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Sunday, July 30, 2017

President's secret New York rail tunnel keeps us guessing



LURE OF A NEW YORK BEST-KEPT SECRET

David Ellis

IT was once a New York City well-kept secret, a long-abandoned rail station deep below the famed Waldorf-Astoria Hotel at which American presidents, giants of industry and matrons from highest society, would be dropped from their very own private trains and whisked by elevator to dine or overnight in the 5-star Waldorf hotel above.

And if they wished, have their limousines that they had brought with them aboard those personally-owned trains, off-loaded by their chauffeurs and taken by separate elevators to the hotel's carpark, instantly ready for further travels and appointments around the city.

Today, the old subterranean station that was first used in 1938 and then most-heavily through the 1940s, is known simply as Track 61 and largely gathers dust between occasional filming usages and some off-beat product launches. And it's acquired something of a "holy grail" status amongst so-called urban explorers, those engaged in a constant battle of wits with its owners, the Waldorf-Astoria Hotel above, as they leave personal marks proving their success in breaking into this dark, dank and supposedly impenetrable cavern.

And to also boarding an historic rail car still down there to leave further marks alluding to their visit, a rail car which once would have been hooked-up to the train of President Franklin D Roosevelt – with his various luxury and first-ever armour-plated presidential limousines, that would have been carried aboard and be hauled by elevator to the street above while the President dined in the Waldorf.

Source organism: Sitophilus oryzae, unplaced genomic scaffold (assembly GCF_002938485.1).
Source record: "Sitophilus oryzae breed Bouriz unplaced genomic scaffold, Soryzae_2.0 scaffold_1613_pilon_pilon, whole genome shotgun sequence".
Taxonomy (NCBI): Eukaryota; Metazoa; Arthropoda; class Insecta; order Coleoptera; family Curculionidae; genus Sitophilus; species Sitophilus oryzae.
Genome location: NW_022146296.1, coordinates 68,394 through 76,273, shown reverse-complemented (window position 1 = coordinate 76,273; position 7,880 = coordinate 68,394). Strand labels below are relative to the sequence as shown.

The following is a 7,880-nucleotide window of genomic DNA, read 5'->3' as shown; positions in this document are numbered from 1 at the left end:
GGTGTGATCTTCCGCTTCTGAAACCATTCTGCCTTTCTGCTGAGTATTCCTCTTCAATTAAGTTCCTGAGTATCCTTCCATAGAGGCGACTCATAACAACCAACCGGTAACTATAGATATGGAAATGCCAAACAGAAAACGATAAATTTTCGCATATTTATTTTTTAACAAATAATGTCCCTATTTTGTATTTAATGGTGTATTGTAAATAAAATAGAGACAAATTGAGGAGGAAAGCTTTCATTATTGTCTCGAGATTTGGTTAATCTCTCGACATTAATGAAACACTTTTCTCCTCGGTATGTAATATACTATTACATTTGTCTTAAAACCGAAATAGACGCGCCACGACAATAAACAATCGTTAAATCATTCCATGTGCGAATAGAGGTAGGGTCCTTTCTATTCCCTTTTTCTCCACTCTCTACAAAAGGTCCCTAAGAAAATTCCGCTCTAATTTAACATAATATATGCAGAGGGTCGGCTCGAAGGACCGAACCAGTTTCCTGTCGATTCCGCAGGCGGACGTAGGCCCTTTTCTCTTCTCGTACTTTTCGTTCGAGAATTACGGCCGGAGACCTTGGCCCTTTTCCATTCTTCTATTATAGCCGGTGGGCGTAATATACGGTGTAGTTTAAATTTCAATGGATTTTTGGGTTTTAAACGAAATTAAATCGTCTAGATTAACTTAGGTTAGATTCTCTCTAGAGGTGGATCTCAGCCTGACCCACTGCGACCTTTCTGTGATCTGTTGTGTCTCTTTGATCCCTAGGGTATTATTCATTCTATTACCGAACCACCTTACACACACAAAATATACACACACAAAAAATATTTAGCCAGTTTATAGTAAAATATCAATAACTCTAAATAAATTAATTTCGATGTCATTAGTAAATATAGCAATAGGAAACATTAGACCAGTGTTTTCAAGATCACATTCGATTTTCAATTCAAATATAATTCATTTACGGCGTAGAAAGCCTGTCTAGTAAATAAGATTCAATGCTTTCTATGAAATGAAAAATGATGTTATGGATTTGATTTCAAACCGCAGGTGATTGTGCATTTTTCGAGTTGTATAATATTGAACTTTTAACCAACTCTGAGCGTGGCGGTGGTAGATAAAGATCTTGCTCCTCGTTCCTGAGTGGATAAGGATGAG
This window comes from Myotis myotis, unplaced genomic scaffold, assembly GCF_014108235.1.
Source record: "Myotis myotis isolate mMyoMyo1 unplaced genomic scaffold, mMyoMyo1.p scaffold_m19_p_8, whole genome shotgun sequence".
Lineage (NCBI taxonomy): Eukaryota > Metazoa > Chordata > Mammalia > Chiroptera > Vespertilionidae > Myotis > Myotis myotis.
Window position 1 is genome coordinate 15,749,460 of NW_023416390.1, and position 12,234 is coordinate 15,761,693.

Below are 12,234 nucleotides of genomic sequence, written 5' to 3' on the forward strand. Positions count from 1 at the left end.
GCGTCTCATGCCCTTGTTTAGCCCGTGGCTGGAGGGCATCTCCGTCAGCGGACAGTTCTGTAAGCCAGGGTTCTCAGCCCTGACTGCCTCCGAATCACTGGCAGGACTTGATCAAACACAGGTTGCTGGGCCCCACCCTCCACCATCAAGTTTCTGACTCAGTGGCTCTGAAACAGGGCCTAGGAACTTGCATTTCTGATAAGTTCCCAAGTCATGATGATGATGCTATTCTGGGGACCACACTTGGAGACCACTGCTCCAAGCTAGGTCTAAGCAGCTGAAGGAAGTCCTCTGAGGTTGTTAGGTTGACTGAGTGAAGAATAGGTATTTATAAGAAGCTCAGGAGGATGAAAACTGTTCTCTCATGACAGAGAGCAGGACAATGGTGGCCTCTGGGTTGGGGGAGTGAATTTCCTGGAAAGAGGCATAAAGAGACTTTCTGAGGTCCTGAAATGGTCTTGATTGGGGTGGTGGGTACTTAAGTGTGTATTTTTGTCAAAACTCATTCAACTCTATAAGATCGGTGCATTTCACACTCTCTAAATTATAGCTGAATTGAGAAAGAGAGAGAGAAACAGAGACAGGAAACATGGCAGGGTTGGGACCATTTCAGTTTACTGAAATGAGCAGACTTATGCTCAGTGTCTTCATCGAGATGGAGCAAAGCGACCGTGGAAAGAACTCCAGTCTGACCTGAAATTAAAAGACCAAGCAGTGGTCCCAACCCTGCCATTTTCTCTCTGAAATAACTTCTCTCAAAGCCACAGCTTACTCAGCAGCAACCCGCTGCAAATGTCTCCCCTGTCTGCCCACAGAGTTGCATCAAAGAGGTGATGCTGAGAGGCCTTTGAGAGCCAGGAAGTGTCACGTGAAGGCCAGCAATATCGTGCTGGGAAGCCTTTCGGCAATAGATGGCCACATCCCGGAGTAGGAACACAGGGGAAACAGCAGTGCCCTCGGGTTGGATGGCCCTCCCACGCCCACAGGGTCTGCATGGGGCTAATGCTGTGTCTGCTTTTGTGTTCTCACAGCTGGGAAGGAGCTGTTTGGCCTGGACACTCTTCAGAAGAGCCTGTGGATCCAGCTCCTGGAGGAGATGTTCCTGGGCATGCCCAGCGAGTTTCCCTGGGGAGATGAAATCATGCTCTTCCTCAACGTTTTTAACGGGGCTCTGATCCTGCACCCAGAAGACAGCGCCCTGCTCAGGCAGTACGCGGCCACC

Like President Roosevelt's personal passenger carriage (which is now in Miami's Gold Coast Rail Museum,) the rail car that carried his limos has 15mm thick steel armour-plating, 76mm thick glass windows, and two escape hatches.

President Roosevelt used the private train extensively as he suffered from polio, and rail gave him a more comfortable means of travel with his wheelchair and other aids as he criss-crossed America, addressing vast crowds from the observation platform of the train's last carriage.

FOOTNOTE: To this day, whenever a President of the United States stays at the Waldorf-Astoria, a diesel train with a team of FBI and Presidential guards waits below at the Track 61 platform with motors running, in case urgent escape is needed in the event of an attack on the President.


PHOTO CAPTIONS:


[] THIS rail car, parked permanently on Track 61 under the Waldorf-Astoria Hotel in New York City today, was part of the personal train of President Franklin D Roosevelt, carrying his various luxury and armour-plated limousines with him on his rail travels around America. (Waldorf-Astoria Hotel)

[] PRESIDENT Franklin D Roosevelt surrounded by security guards – within his car, on foot on the roadway, and in the car behind. The limo is a 1939 Lincoln K-series dubbed "The Sunshine Special" because of its retractable roof, and one of the first American Presidential cars to be armour-plated and to have bullet-proof windows – yet not have a bullet-proof roof. (Miami Gold Coast Rail Museum)

[] TRAVELLING by rail allowed President Franklin D Roosevelt to address vast crowds from the observation platform of the last carriage of his train, despite him being handicapped with polio. (Miami Gold Coast Rail Museum)




Friday, July 21, 2017

Beautiful Sanya, Romantic Paradise


#China #Sanya Celebration Focus on International #Tourism




The 2017 Sanya Celebration ("Celebration"), an international tourism promotional event organized by the Municipal Government of Sanya, officially kicks off in July. From July to September, themed "A romantic invitation to the beautiful Sanya city," the event will be hosted in the following countries in four groups: Thailand, Malaysia, Indonesia; the United Kingdom, Germany; Russia, Kazakhstan; Singapore and India to introduce the city's unique charms.